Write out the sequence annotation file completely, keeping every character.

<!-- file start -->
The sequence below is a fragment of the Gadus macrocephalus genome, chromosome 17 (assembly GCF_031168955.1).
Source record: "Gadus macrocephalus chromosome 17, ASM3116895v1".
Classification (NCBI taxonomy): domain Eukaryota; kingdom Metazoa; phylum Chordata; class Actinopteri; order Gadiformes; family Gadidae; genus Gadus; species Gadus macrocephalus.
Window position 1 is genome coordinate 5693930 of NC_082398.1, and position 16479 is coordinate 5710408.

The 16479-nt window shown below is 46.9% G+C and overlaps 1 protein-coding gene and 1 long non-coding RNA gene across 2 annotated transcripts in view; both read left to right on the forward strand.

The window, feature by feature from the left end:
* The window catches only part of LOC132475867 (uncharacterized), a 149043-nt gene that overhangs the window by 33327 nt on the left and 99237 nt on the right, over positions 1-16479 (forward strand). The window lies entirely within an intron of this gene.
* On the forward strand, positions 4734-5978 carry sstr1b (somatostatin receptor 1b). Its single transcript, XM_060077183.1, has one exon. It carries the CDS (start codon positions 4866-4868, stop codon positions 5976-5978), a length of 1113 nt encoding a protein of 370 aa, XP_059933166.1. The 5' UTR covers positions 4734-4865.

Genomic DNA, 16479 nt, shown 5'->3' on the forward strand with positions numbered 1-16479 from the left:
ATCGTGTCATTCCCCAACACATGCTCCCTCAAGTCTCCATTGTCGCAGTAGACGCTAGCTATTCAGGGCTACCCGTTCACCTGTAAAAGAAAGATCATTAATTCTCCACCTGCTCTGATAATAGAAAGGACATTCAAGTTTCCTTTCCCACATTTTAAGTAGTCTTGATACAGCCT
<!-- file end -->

The sequence below is a fragment of the Gadus macrocephalus genome, chromosome 17 (assembly GCF_031168955.1).
Source record: "Gadus macrocephalus chromosome 17, ASM3116895v1".
Classification (NCBI taxonomy): domain Eukaryota; kingdom Metazoa; phylum Chordata; class Actinopteri; order Gadiformes; family Gadidae; genus Gadus; species Gadus macrocephalus.
Window position 1 is genome coordinate 5693930 of NC_082398.1, and position 16479 is coordinate 5710408.

The 16479-nt window shown below is 46.9% G+C and overlaps 1 protein-coding gene and 1 long non-coding RNA gene across 2 annotated transcripts in view; both read left to right on the forward strand.

The window, feature by feature from the left end:
* The window catches only part of LOC132475867 (uncharacterized), a 149043-nt gene that overhangs the window by 33327 nt on the left and 99237 nt on the right, over positions 1-16479 (forward strand). The window lies entirely within an intron of this gene.
* On the forward strand, positions 4734-5978 carry sstr1b (somatostatin receptor 1b). Its single transcript, XM_060077183.1, has one exon. It carries the CDS (start codon positions 4866-4868, stop codon positions 5976-5978), a length of 1113 nt encoding a protein of 370 aa, XP_059933166.1. The 5' UTR covers positions 4734-4865.

Genomic DNA, 16479 nt, shown 5'->3' on the forward strand with positions numbered 1-16479 from the left:
ATCGTGTCATTCCCCAACACATGCTCCCTCAAGTCTCCATTGTCGCAGTAGACGCTAGCTATTCAGGGCTACCCGTTCACCTGTAAAAGAAAGATCATTAATTCTCCACCTGCTCTGATAATAGAAAGGACATTCAAGTTTCCTTTCCCACATTTTAAGTAGTCTTGATACAGCCT